Today’s speakeasies are, thankfully, a far cry from the original but it’s no coincidence their siren call, the allure of the illicit and the inaccessible was revived immediately after the recent financial calamity. What better way to romanticize the current crisis whilst at the same time harnessing it for good, old fashioned commercial profit.

Here are a few of our coolest New York drinking hideaways:

The Back Room can be found at the end of a passage behind a gate that reads ‘The Lower East Side Toy Company’. The scruffy entrance door simply reads ‘Deliveries Only’. Their more exclusive VIP room is hidden behind a fake bookshelf where cocktails are served in tea-cups and beer bottles wrapped in brown paper bags.

Apotheke is dressed up like an old European apothecary complete with vials and features plenty of absinthe on the cocktail list along with ingredients picked from their rooftop garden.

PDT (Please Don’t Tell) is, alas, a secret no more. Famously entered via an old phone booth (from where you have to call to give the password) it sits behind Crif’s Hot Dog shop so you can enjoy a cocktail with your chili dog.

Employees Only, a noisy little joint tucked away in the West Village has a fake Psychic shopfront complete with neon sign and fake psychic in the window (aren’t they all?) Famous for two things: late night burlesque shows on Sundays, and the fact that all its bar staff have an Employees Only tattoo. That’s loyalty for you.

Bathtub Gin is hidden inside a Chelsea coffee shop. A red light on a nondescript door is the only hint of something ‘illicit’ inside. And yes an antique bathtub is the centre-piece.

The Blind Barber is, as it suggests, a barbershop by day, but at night it magically transforms into a dimly lit hipster cocktail lounge.

Cheers! Join me on Twitter for daily retail rants @retailfuturist and read more of my blogs here:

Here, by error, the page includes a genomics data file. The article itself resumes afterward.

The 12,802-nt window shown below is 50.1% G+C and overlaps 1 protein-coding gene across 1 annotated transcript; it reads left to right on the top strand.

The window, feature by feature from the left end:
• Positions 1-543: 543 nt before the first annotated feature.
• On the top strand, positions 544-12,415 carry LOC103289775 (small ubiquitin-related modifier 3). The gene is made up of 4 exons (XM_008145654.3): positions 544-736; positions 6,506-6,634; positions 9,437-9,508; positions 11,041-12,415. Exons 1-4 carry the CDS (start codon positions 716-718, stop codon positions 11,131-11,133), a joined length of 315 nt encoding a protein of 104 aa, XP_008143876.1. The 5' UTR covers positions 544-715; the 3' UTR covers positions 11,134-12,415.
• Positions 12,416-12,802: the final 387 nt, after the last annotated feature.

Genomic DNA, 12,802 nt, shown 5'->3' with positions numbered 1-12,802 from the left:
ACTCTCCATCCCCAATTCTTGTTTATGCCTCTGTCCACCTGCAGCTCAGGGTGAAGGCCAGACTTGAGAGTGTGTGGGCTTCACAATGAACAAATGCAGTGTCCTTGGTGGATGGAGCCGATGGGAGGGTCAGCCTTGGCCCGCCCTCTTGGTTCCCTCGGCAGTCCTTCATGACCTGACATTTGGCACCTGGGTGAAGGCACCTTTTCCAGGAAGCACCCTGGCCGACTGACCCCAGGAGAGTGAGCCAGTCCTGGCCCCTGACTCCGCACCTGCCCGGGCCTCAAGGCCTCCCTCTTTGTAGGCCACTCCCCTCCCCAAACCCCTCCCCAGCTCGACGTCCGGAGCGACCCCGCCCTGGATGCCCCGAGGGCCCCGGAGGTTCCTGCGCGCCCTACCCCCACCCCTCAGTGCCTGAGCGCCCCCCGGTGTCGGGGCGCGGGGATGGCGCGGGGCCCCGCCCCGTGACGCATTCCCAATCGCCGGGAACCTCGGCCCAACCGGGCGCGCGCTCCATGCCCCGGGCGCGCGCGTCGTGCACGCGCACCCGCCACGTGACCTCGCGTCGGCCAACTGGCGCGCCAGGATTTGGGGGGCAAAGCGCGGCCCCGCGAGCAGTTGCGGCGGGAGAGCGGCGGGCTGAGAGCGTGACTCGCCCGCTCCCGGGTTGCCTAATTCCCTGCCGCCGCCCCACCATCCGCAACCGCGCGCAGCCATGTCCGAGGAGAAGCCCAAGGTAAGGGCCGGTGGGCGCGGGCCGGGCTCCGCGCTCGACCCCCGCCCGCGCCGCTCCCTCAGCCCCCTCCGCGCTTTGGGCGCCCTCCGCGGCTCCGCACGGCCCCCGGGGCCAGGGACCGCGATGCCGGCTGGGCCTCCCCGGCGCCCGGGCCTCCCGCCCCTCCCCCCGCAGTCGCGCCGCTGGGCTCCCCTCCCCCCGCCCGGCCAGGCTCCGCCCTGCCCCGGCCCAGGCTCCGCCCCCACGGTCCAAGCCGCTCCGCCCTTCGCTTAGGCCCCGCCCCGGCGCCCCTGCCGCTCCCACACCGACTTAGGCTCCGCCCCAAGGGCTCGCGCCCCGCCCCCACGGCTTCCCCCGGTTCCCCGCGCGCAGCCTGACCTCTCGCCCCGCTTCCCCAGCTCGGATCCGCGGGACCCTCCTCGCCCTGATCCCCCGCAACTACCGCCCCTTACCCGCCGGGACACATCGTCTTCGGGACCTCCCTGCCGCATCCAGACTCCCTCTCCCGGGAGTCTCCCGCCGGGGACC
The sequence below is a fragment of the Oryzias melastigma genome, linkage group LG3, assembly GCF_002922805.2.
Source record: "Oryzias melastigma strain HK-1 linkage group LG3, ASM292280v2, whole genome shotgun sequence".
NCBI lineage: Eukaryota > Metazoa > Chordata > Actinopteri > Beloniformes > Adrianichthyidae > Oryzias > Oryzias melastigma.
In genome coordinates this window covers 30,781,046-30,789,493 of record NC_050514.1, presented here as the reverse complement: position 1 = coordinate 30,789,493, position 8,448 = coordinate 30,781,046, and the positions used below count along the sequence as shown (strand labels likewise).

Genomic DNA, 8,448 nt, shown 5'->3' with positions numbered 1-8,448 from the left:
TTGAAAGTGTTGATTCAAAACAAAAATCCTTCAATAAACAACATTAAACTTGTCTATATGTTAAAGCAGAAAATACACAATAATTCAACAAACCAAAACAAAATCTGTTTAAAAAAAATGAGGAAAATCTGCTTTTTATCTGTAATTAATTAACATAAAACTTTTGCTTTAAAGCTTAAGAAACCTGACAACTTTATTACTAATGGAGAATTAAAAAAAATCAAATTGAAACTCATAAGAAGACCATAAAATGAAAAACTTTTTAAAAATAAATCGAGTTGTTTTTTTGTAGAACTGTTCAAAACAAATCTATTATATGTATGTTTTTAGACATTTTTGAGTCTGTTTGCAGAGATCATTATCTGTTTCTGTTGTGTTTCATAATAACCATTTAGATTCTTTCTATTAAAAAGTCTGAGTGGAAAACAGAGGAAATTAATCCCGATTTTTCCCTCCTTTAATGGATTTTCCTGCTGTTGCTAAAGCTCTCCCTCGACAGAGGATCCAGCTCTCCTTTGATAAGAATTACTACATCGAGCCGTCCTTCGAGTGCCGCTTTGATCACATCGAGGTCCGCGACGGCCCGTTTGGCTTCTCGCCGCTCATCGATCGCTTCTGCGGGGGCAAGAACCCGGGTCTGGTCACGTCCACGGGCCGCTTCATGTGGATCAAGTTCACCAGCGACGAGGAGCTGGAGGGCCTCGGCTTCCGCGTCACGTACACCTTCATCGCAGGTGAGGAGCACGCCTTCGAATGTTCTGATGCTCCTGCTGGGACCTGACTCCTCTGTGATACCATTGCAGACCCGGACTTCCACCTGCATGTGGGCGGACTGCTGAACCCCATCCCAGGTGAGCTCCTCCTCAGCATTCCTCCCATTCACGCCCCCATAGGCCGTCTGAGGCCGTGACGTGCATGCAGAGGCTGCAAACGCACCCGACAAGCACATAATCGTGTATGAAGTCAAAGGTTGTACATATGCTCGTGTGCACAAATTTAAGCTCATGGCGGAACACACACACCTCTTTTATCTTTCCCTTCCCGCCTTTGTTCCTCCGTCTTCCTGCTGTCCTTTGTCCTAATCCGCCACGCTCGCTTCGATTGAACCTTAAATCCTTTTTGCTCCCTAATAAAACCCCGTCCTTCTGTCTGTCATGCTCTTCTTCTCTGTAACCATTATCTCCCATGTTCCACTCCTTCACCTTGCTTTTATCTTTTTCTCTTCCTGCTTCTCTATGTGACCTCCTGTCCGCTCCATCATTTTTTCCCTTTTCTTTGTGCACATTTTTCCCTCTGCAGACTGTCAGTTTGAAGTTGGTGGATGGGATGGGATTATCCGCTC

About Howard Saunders

Howard has worked in retail design for over twenty five years. As a former Creative Director of Fitch, based in London, he was responsible for retail design and branding and for creating multi-disciplinary teams of architects, graphic designers, product designers and copywriters and making them work together! As an independent consultant Howard has worked closely with Marks & Spencer, Waitrose and Westfield, for over a decade, helping them develop new store designs and keeping them informed of the latest retail innovations and shifts in customer expectations. His work with Westfield, for example, culminated in the creation of the artisan Great Eastern Market at Westfield Stratford, Europe’s largest shopping centre, which opened in 2011 on London’s Olympic Park. Now based in New York, Howard’s current clients include CBRE, Claire’s Accessories, Consumer Goods Forum, Ebay, Johnson & Johnson, L’Occitane, Magento, Mothercare, Permira and Westfield World Trade Center. As an international speaker Howard’s talks are big, visual journeys across the world of retail. Provocative, challenging, brutally honest, evidence based and thoroughly entertaining.